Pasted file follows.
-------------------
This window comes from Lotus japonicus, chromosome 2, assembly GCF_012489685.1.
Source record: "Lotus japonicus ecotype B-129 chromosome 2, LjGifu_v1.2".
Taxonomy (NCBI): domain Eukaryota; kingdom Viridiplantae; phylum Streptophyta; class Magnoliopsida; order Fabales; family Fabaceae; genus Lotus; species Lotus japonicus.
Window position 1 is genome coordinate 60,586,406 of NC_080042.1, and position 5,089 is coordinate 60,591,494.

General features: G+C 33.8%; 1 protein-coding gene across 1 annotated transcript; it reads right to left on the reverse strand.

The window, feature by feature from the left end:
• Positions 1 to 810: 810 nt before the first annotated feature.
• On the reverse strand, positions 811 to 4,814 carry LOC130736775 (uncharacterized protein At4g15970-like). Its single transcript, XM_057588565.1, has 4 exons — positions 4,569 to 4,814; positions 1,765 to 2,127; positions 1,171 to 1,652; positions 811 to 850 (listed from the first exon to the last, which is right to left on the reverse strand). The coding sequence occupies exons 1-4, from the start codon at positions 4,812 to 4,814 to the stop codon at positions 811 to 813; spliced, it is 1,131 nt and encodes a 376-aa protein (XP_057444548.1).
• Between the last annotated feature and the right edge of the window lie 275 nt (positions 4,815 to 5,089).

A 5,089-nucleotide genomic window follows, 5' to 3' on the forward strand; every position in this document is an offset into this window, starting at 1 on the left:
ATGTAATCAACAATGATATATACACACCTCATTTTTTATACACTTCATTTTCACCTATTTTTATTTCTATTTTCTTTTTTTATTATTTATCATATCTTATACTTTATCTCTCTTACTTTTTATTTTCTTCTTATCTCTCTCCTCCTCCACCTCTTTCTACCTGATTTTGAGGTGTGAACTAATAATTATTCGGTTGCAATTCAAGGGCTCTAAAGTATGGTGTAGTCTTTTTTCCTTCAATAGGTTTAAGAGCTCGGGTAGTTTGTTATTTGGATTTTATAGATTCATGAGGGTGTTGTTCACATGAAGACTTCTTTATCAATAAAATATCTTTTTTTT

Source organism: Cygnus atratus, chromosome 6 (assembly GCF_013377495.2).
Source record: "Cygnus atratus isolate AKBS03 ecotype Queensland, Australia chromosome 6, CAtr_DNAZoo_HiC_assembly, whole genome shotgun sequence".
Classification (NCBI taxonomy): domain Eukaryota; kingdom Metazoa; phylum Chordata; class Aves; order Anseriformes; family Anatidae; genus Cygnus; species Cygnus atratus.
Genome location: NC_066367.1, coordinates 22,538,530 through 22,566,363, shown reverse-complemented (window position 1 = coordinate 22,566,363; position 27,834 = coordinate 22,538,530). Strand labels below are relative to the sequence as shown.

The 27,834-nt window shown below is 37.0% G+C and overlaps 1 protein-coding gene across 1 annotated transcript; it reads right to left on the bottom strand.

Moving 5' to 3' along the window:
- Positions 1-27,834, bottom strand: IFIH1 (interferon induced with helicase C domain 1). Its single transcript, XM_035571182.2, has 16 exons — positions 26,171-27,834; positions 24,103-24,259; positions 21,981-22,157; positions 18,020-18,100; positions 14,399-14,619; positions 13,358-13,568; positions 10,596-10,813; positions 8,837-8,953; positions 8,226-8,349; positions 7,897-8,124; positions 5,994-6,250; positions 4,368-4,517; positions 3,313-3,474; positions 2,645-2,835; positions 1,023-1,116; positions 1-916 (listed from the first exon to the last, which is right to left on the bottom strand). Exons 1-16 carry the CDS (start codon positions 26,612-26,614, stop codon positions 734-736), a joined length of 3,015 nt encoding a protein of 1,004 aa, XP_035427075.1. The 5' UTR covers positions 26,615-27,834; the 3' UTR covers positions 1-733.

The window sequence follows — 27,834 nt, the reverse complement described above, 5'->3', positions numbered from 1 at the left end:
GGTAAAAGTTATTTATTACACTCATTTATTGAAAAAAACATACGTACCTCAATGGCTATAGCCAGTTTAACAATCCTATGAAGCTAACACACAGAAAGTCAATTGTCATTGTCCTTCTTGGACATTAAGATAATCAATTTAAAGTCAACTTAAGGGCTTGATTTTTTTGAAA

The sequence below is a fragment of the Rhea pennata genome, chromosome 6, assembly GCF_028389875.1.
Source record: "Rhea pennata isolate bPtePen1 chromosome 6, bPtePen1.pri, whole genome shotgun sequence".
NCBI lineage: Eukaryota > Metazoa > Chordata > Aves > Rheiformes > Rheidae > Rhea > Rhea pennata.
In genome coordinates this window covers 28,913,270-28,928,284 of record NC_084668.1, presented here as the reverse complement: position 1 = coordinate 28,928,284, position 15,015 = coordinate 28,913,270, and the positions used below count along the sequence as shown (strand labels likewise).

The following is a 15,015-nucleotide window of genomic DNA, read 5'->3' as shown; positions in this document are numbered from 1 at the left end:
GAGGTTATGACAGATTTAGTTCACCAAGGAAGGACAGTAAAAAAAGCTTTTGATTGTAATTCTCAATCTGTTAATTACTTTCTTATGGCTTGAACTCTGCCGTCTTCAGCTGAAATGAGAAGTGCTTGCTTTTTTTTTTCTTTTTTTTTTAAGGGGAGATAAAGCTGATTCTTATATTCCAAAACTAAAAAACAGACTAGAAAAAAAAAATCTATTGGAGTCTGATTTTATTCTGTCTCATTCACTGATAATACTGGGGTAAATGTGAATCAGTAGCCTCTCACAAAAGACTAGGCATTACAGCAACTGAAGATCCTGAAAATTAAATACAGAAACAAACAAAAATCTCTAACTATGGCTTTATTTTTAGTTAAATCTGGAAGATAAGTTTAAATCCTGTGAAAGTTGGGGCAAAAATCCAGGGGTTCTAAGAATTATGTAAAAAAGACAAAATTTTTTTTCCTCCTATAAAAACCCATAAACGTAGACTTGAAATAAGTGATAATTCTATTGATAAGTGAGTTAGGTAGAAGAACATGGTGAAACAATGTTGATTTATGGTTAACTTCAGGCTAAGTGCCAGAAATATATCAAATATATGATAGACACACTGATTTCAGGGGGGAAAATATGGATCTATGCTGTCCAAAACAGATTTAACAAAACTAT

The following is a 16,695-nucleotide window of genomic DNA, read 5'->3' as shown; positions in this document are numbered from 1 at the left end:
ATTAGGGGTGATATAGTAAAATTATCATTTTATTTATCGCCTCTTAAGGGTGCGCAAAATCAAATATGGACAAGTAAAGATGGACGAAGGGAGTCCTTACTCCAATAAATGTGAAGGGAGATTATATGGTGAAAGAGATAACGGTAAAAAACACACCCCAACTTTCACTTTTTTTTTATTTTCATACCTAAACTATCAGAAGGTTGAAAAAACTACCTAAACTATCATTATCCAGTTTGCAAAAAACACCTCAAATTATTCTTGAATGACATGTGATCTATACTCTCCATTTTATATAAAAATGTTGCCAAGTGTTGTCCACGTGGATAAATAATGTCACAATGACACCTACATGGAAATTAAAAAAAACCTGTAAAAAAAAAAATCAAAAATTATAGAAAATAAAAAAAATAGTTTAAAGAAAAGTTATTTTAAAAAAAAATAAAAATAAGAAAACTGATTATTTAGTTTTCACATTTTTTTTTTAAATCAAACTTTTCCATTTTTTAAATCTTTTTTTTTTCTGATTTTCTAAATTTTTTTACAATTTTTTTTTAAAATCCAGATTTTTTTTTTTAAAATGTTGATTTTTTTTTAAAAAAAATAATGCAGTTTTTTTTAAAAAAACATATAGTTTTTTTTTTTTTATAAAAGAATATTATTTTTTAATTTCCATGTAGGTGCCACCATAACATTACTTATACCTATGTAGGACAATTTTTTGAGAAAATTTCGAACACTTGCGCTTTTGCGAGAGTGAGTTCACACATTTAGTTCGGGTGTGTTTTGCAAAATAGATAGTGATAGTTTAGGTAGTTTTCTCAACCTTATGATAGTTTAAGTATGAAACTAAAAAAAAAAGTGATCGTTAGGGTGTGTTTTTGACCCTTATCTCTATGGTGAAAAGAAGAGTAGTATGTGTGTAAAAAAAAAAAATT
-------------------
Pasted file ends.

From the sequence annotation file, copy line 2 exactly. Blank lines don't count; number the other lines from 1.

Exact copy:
Source record: "Lotus japonicus ecotype B-129 chromosome 2, LjGifu_v1.2".